Friday, January 15, 2016

What I Wish The Parents Of My Swim Students Knew

1. Please buy a swimsuit that fits your child correctly (and is made for swimming, not looking cute). This means a snug-fitting, one-piece suit (a suit with raceback straps like this one is awesome!). Two-piece suits are adorable but the absolute worst. One-piece suits with flouncy skirts (like this one) are also cute, but they make it hard for the child to see what their legs are doing. It's the most frustrating thing in the world to try to teach a child to swim who must constantly adjust the straps, waist, etc (we often ask each other, "Can't the parents, who are watching from the stands, see what a hassle it is?!"). I know it's tempting to get the next size up to try to save a little money (kids grow fast!), but it's not worth the wasted time.
Also, if you intend to have your child in swim lessons (or any other water-sport) for awhile, you need more than one suit, I promise. What happens when it's January, there are no suits in the stores, and your child's swimsuit suddenly falls apart (it happens) or is misplaced? A water aerobics teacher told me once that the rule of thumb for swimsuits is that if you're in the water more than twice a week, you'll probably need a new suit every 12 weeks or so.
If your child frequently complains about being cold, consider getting them a rashguard (Lands End sells lovely ones for both boys and girls, but even the cheapest neoprene rashguards will help immensely).

2. If your child's hair is long enough to reach their eyes when wet, tie it back before sending them to class. (Little girls AND little boys.) Better yet, get them a swim cap (and learn how to put it on: have the child hold the "front edge" of the cap with both hands very near their forehead; count "one, two, three!" and stretch the "back edge" of the cap back toward the nape of their neck. Tuck any loose hairs into place. If you have a little girl, put her hair back in a bun at the back of her head before putting on the cap).
I taught a little girl over the summer whose thick hair - no kidding - reached below her waist. The parents never pulled it back, so after trying for several lessons to get her to blow bubbles, and having her panic every time her hair covered her nose and mouth, I got into the habit of braiding her hair before taking her into the pool. (I did often wonder why her parents, who could clearly see her lessons, never bothered with this step themselves lol.)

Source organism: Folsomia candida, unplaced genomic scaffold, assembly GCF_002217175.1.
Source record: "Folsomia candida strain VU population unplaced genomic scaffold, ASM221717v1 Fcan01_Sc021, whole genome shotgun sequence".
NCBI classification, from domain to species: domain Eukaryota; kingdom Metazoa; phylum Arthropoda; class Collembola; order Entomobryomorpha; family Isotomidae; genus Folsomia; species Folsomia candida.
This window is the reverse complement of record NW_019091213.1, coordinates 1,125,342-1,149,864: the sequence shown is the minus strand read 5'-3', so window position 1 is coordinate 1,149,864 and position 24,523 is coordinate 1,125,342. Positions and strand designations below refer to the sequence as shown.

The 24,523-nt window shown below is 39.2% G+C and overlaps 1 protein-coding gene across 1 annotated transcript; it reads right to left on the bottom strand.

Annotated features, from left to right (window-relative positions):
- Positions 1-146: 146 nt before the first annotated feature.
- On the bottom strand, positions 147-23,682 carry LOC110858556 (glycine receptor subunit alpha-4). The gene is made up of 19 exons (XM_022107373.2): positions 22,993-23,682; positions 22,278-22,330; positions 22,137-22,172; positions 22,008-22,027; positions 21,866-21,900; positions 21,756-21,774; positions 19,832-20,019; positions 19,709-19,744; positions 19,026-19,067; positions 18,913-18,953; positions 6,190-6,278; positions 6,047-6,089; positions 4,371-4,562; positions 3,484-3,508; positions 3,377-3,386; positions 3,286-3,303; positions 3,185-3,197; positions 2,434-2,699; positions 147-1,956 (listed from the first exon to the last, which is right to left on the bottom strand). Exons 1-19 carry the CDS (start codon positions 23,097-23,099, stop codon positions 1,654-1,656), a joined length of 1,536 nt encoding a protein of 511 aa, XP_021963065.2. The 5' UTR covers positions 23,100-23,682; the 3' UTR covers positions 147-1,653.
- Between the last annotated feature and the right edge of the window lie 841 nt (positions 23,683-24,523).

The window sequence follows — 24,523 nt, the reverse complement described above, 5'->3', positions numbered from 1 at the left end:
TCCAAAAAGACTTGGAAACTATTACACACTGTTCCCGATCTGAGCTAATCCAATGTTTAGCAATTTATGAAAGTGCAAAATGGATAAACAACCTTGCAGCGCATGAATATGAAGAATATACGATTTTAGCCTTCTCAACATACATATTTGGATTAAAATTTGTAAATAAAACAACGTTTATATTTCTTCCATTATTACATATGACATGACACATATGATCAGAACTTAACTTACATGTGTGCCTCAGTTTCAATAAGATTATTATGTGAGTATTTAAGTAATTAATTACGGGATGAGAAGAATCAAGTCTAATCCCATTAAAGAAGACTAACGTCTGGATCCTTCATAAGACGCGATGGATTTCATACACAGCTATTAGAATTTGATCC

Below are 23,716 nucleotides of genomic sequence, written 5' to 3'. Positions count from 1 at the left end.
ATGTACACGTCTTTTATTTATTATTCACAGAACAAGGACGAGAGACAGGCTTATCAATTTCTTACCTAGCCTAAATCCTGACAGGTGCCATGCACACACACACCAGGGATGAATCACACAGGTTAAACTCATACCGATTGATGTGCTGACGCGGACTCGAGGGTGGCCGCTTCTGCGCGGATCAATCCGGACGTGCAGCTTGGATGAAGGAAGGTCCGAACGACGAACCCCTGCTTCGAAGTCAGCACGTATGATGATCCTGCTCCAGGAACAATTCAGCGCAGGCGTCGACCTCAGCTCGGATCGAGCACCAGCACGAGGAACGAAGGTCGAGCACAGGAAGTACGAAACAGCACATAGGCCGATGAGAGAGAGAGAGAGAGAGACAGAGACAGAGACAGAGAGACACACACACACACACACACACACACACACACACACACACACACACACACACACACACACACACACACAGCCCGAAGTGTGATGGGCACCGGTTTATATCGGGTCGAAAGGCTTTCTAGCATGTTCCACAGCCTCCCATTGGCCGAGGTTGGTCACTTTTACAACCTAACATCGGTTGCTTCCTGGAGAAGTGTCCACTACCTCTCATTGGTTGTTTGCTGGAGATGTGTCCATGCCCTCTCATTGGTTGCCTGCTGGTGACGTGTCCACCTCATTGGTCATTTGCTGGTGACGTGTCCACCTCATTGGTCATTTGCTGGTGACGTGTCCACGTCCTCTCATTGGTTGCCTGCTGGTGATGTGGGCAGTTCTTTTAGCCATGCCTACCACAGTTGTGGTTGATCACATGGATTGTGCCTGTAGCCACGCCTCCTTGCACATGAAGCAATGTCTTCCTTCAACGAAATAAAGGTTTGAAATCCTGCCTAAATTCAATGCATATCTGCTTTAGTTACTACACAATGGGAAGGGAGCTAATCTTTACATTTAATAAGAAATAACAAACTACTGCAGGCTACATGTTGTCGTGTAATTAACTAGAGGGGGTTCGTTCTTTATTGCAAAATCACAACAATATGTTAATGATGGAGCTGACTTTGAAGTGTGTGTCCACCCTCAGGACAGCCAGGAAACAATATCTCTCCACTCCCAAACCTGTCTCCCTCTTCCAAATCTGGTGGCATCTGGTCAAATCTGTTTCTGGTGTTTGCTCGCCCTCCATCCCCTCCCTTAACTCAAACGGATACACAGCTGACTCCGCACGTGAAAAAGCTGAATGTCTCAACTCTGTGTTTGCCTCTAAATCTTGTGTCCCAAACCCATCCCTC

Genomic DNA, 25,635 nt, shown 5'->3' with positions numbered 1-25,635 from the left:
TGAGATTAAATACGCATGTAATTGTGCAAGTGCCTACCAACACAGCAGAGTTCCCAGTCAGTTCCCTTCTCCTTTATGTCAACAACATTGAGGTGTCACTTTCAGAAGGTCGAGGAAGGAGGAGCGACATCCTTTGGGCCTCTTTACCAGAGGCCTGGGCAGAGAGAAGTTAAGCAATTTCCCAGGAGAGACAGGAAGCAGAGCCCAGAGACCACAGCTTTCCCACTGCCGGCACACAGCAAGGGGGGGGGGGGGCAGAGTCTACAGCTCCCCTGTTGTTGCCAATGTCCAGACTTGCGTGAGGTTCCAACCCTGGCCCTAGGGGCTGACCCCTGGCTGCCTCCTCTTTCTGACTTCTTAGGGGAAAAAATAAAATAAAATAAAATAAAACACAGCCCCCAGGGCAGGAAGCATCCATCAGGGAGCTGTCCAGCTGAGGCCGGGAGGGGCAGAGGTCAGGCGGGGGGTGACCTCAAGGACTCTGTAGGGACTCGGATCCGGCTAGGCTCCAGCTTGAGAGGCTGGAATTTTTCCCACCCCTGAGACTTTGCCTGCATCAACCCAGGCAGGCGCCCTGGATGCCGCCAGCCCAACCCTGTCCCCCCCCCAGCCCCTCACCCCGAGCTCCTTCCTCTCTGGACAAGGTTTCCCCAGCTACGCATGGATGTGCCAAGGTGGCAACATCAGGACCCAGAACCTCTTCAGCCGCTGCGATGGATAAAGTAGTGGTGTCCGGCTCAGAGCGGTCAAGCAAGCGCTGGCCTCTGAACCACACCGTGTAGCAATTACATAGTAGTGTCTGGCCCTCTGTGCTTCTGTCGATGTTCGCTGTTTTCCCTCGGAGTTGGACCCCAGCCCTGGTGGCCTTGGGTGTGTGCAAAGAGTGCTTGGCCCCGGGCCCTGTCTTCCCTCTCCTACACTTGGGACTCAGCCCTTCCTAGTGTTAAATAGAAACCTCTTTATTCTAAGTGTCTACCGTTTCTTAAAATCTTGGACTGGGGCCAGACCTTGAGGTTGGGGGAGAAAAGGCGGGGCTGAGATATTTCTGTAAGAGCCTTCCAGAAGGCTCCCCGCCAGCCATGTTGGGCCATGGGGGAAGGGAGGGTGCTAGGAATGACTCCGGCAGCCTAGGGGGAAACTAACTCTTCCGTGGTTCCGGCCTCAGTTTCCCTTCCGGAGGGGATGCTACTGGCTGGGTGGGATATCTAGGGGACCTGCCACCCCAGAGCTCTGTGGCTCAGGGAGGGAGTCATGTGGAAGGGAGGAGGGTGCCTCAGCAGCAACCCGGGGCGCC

3. Don't buy cheap goggles. The best goggles don't have Disney or Marvel characters on them. ;) Make sure they're sized for your child's age (child, youth, etc) and pick ones with a solid nosepiece (like these) and not an adjustable one (like these). (By the way, that first pair is my absolute favorite kind to put on little swimmers, and they're the ones I snap up on clearance to stock the swim bag with!) A pair with divided straps (like the first) is better than one without. If you have a very young child, invest in a pair of Frogglez. You can also try a hybrid swim mask if they have trouble getting a good fit - these cover a little more surface area so sometimes they work better for small faces - but DON'T buy a snorkeling mask that covers the nose. The first and most important skill when learning to swim is learning to control your breath, which is impossible to do if your nose is covered.
Teach your child to hold the goggles over their eyes while you (or their coach, etc) adjust the straps. There's less chance of injury this way, and you'll get a better fit. After they're done swimming, gently rub a little lotion, hair conditioner, etc over the inside of the lens, and swish it off in the water (don't rub!) before the next swim to maintain an anti-fog coating.

4. Don't send your child to class wearing jewelry, a watch, or, heaven forbid, toting a toy.
It's hard to get small children to focus in the best conditions. At best, your child will be distracted, at worst the coach will spend precious class time fishing a lost charm out of the filter amid tears. If the coach wants to use toys to help your child learn to swim, they will provide some. Otherwise, send your child to lessons without accessories!

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